His thesis is that the incumbents are like Vercingetorix stuck in Alesia (1) and that Google is like Ceasar who built two sets of wall around Alesia, one to keep the Gauls in, and the other to keep any relieving force out.

I like the analogy though it is not quite there, Google is not exactly laying siege and they don’t have to defend themselves. On the other hand the incumbents probably feel very much like the Gauls stuck in Alesia.

I was catching up with a long time friend earlier this week (a much smarter person than me), we were talking about lots of thing and one of those things was how particular species will move fluidly from one niche to another as they evolve. My feeling was that sometimes this happens in a fluid fashion without much struggle, but sometimes it can be quite violent resulting in the decimation of one or the other species (2). I wonder if this is closer to what is happening here. Google in moving in on an established market, though not in an explicitly deliberate fashion, and causing discomfort to the incumbents.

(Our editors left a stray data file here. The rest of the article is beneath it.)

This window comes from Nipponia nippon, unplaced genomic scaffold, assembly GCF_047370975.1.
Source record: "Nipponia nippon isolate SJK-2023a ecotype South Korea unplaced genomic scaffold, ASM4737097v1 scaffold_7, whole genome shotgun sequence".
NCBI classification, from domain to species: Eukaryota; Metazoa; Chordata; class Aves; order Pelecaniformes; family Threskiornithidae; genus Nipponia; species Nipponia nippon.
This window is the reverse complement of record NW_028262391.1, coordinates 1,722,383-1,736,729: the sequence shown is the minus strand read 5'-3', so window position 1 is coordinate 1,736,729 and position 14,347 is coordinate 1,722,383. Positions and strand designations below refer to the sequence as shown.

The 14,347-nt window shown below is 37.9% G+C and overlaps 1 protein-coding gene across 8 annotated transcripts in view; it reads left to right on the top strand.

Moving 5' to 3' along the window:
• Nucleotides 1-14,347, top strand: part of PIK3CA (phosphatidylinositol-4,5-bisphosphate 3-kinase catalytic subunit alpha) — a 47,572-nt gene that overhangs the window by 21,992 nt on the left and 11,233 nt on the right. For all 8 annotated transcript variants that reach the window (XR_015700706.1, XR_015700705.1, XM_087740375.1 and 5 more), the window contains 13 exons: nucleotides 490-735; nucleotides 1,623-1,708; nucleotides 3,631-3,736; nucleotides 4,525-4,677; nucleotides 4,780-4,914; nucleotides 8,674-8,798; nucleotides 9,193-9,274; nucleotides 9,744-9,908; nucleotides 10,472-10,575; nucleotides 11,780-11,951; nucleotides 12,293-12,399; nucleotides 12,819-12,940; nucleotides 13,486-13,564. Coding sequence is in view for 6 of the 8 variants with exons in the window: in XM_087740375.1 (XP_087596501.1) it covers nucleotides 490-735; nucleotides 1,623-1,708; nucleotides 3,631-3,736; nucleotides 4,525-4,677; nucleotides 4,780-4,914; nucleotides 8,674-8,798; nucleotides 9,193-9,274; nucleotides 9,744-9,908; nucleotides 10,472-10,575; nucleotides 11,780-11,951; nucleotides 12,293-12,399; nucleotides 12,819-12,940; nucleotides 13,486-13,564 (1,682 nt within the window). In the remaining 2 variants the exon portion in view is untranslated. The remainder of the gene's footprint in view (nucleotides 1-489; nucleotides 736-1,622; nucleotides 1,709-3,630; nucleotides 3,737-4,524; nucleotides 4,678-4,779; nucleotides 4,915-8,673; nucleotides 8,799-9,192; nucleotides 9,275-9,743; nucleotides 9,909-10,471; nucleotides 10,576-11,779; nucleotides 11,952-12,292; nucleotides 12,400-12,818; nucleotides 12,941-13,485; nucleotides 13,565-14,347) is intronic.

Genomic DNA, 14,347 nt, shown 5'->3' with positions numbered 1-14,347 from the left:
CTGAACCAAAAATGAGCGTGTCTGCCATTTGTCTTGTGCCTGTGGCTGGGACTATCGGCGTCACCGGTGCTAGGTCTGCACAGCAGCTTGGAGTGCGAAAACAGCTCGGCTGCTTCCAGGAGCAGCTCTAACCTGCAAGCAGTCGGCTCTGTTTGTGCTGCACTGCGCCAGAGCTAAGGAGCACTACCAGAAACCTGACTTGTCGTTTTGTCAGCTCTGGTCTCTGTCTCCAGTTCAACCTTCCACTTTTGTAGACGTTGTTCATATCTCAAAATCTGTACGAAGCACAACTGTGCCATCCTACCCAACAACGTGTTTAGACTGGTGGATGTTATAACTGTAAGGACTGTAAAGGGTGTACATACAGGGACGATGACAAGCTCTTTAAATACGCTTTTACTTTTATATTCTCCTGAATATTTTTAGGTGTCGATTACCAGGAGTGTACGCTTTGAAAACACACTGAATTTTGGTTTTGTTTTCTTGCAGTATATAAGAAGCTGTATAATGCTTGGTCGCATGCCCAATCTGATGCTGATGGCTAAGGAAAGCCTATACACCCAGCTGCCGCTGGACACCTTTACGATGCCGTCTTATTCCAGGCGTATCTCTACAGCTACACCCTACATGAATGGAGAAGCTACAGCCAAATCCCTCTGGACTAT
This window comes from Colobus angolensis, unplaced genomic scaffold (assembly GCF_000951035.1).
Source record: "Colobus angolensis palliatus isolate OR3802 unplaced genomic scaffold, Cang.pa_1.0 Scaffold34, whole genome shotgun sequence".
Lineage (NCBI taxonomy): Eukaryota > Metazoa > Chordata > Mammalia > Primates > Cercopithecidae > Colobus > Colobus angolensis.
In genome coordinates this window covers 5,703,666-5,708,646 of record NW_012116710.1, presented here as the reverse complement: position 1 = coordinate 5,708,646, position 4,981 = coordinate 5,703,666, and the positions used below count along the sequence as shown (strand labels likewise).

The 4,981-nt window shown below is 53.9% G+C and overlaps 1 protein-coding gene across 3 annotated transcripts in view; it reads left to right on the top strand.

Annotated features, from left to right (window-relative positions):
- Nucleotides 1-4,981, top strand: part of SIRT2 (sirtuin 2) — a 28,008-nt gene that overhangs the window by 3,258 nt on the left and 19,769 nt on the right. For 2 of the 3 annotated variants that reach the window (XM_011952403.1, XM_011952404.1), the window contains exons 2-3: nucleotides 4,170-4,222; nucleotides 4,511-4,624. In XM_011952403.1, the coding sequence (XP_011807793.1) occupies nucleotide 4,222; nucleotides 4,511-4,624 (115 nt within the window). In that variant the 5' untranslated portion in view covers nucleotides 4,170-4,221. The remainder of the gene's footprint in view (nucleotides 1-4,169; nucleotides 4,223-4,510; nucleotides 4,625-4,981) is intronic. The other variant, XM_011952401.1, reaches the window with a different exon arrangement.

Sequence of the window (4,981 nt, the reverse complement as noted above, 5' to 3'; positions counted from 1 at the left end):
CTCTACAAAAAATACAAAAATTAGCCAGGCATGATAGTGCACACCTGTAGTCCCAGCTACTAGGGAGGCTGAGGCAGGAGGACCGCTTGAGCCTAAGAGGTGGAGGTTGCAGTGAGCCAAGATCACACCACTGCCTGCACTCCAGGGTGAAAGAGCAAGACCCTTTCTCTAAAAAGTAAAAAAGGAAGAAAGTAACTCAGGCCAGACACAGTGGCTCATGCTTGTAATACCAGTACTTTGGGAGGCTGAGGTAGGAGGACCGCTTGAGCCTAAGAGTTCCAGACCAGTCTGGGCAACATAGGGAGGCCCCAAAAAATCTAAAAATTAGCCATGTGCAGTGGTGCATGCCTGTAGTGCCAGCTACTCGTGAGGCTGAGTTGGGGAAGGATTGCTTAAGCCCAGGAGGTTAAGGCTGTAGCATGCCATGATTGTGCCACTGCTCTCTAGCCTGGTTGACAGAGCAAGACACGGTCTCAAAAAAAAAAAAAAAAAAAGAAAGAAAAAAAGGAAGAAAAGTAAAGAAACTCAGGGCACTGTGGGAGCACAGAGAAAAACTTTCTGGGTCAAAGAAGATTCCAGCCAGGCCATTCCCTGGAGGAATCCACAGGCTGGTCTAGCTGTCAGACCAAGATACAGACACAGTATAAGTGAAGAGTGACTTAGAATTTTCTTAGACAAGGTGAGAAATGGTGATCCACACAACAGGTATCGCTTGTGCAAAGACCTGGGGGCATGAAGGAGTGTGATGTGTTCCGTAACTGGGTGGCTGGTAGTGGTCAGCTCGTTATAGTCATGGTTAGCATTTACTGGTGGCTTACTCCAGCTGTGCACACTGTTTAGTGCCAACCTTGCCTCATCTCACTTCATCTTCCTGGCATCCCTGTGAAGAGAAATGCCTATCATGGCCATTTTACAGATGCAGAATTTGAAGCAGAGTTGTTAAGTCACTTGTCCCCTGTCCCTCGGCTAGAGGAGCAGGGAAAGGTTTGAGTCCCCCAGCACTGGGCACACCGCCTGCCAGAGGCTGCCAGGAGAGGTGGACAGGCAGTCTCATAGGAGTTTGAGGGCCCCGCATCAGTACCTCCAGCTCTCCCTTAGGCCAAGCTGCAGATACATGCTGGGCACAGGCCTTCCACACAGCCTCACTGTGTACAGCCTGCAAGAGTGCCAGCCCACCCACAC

Now that a good portion of the data these incumbents charge for is available for free (it always was available for free, but access was difficult), it will likely force them to change their business model if they are to stay relevant. Steve makes that point very explicitly at he end of his post, for example:

Finally, what will be vulnerable to Google disruption will be difficult to use, expensive, and incomplete services. Maybe Reed Elsevier, Thomson Reuters, and Wolters Kluwer should merge. That will give the present crop of senior managers time to cash out. I don’t see an easy, quick, inexpensive, or painless way to prevent the lessons of Alesia being writ large in tomorrow’s digital headlines.

1 – I learned all about the siege of Alesia at when I was at school.